The intrinsic value of a cash flow asset is simply the present value of all the future cash flows the investment is expected to produce for its owner. In case you aren’t familiar with it, the present value formula has an “i,” or interest rate, in the denominator. When the denominator gets larger, present value gets smaller. And when “i” is essentially zero, the only direction in which it can move is to get larger. As interest rates increased this year, long-term bond prices were bound to decline – the only questions were “when?” and “by how much?”
We know the answer to the first question, but not the second.
We have long expected interest rates to increase and, as a result, have already incorporated a number of factors into our investing framework designed to mitigate this risk. These have helped lessen our losses relative to the indices this year.
- We have, as always, only purchased businesses at prices we consider to be a significant discount from their intrinsic values. This value focus is not only our core investment selection criterion, it is the foundation of our business.
- We have avoided companies with margins so slim that an increase in their debt service cost would consume a significant portion of their earnings.
- We have avoided operating businesses that require constantly borrowed capital to fund their operations.
- We have been very careful about evaluating the maturity/refinance needs of companies’ existing debt maturities.
- We have favored businesses that have pricing power and can more easily pass along higher operating costs to their customers.
- In the bond market, we have avoided long and most intermediate term maturities.
We have always incorporated numbers 1 and 2 (well-priced securities and high margin businesses) into our evaluation process. Numbers 3 and 4 are outgrowths from the credit crunch and mortgage meltdown era of 2007-09. Numbers 5 and 6 are inflation-inspired areas of focus.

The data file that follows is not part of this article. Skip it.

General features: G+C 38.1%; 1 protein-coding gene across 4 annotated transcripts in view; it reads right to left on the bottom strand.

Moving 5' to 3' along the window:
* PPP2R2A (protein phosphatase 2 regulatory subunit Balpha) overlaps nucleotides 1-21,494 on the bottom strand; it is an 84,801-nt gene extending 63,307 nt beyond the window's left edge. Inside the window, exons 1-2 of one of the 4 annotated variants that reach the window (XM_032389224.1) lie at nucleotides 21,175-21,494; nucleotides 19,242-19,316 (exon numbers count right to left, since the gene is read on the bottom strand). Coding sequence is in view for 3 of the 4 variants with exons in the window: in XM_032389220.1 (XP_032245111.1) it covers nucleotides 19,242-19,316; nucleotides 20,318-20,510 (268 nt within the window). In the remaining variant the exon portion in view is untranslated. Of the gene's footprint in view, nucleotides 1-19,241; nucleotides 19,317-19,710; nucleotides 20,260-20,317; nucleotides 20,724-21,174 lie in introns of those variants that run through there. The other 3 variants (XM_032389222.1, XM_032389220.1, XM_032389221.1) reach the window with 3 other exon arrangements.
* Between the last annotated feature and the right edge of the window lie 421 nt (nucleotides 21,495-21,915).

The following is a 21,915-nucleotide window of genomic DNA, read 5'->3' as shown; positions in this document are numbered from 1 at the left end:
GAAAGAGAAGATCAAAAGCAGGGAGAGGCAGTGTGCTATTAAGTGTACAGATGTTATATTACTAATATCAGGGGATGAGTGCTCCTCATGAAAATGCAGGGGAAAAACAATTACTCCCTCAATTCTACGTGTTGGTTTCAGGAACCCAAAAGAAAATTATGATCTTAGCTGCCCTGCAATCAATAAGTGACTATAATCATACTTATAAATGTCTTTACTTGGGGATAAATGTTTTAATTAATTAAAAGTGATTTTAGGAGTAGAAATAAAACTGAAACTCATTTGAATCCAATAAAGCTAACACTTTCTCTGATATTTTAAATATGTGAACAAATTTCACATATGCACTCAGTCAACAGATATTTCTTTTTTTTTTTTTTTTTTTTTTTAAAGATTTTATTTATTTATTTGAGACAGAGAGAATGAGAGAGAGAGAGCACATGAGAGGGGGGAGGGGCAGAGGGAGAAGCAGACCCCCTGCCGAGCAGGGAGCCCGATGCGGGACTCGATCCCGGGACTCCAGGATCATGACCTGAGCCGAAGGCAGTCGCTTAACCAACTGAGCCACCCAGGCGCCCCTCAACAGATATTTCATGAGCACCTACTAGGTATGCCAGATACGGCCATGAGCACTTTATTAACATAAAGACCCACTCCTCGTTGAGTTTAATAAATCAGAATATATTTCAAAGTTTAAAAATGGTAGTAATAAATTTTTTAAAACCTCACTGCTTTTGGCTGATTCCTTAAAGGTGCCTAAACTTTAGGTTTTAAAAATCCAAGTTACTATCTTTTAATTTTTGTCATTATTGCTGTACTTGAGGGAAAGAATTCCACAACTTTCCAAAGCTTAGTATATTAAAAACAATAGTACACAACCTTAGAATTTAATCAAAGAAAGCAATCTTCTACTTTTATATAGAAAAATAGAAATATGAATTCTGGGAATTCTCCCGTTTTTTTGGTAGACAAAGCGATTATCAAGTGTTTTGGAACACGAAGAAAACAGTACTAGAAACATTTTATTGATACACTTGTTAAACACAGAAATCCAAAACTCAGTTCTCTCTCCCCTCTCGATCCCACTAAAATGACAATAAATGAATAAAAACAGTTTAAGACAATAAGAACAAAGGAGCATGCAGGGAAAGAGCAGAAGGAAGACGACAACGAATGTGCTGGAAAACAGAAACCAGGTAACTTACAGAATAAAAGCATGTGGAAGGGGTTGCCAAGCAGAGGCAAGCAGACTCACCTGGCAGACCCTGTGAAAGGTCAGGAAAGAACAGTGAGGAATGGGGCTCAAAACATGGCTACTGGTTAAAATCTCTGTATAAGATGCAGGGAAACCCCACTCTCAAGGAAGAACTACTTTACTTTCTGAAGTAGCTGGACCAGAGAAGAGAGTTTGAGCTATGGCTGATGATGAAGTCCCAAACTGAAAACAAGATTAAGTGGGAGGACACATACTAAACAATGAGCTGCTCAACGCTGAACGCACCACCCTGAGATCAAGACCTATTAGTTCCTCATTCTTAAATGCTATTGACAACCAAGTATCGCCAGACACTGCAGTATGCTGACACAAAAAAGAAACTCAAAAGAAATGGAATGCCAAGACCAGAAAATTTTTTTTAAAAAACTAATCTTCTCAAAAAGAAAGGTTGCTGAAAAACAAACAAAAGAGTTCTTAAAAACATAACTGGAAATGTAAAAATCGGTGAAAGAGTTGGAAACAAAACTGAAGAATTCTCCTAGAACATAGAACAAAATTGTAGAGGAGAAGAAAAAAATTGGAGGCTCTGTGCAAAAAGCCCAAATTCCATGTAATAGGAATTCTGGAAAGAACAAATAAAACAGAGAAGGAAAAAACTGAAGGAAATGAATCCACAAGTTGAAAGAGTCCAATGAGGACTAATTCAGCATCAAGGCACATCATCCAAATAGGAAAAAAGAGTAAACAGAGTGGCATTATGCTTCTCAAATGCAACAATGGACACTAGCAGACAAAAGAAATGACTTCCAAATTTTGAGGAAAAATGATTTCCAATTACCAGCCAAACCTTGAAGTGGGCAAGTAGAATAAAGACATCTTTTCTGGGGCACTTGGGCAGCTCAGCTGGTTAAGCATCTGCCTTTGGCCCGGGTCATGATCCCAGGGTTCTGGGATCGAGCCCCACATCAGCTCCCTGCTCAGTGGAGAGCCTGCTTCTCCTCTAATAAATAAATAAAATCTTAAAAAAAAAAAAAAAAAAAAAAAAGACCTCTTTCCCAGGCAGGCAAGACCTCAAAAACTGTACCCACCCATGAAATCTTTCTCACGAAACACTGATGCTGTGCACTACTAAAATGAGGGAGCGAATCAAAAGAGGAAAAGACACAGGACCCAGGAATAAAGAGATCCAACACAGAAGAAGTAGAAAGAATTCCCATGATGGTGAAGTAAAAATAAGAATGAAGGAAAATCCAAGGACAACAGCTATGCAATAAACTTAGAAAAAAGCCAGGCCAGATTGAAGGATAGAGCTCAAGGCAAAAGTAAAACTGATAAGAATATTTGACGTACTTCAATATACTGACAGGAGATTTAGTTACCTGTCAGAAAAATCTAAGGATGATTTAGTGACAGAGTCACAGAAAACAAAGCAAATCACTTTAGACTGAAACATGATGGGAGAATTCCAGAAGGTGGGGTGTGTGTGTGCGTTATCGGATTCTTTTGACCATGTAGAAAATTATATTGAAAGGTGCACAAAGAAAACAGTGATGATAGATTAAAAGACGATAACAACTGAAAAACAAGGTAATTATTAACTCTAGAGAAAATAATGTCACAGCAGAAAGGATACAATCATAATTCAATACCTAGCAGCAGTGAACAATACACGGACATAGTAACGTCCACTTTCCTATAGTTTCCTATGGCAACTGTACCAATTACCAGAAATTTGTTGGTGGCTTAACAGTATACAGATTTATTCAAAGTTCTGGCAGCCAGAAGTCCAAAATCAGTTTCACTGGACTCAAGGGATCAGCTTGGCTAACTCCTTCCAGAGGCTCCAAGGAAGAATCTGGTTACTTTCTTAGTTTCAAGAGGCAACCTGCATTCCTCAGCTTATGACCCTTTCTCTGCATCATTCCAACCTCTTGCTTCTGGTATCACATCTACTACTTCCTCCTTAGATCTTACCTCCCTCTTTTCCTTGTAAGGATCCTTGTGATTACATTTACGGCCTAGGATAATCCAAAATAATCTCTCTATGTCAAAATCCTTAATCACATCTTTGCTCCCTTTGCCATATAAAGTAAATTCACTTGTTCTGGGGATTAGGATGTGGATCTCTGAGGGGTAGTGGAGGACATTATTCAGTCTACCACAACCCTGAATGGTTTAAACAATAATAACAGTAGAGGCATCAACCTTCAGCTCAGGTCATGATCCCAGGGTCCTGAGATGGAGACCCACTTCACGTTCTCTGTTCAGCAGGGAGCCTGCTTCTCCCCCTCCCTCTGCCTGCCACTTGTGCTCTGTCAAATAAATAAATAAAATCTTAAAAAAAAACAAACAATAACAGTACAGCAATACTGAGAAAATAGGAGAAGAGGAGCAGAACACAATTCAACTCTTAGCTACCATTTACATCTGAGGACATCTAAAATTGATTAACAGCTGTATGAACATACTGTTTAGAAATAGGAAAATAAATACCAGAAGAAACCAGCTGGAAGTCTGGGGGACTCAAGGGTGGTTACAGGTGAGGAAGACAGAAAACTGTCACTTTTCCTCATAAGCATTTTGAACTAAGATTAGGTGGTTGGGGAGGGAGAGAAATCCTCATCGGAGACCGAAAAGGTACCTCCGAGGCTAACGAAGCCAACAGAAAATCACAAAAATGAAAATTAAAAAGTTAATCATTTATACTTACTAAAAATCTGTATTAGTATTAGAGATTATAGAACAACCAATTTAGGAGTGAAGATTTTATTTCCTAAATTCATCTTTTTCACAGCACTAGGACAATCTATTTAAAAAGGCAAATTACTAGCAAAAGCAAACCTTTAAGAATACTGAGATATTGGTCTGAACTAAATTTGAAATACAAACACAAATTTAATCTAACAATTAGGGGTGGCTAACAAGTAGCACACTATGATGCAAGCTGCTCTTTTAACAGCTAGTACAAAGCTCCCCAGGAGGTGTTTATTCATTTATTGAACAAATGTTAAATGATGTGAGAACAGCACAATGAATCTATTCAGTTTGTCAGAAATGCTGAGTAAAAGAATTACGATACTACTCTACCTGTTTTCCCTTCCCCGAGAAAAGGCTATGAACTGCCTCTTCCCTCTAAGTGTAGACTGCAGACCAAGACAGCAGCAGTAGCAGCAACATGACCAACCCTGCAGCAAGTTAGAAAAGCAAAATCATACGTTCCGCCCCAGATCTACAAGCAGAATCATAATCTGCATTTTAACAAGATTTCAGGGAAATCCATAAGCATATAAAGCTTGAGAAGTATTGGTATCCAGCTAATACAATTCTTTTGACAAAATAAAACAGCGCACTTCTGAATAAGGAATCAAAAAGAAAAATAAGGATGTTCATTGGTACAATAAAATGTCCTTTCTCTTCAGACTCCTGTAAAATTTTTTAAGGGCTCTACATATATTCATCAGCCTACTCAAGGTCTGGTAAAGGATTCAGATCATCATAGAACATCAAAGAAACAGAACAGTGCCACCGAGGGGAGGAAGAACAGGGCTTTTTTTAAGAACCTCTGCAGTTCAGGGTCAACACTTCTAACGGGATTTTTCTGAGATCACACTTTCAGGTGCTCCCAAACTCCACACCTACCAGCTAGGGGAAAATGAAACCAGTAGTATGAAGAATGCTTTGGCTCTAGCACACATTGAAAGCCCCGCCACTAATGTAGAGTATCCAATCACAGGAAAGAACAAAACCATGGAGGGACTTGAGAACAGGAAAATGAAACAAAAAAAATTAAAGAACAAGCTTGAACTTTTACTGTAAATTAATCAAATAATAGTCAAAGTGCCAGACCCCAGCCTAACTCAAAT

One portfolio sale …
We recently sold our shares in Softbank at a loss, a little over a year after purchasing a stake in the company.
At the time of our purchase, Softbank traded at roughly half of its net asset value (NAV). This net asset figure had historically compounded at a healthy rate, which we expected would likely continue. Further, the stock price had traditionally traded at a much tighter spread to its net assets and any narrowing of this discount would provide incremental upside to our return.
We were wrong on both counts. Softbank’s NAV declined and the spread between its NAV and stock price grew wider.
Earlier this year Softbank cancelled the sale of its ARM chip business to Nvidia due to regulatory pressure. We had assigned $60 billion of value to the anticipated sale, representing a large portion of SoftBank’s then market capitalization. Softbank also found itself in the center of the tech sell-off, as it held many technology-related holdings in its two Vision Fund investment vehicles.
We expect there might be more pain to come for tech stocks, especially those in the venture capital/start-up stage, so we liquidated our Softbank position, realizing a loss of almost half of our original investment.
… and one portfolio addition
We recently purchased shares of Ally Financial (ALLY), the world’s largest digital-only bank. Ally’s legacy dates back more than 100 years when it was originally launched as GMAC, the in-house financing arm of General Motors. The company was spun out from GM and rebranded as Ally more than a decade ago, but has retained an automotive focus on the lending side, where it holds the largest position in prime auto lending.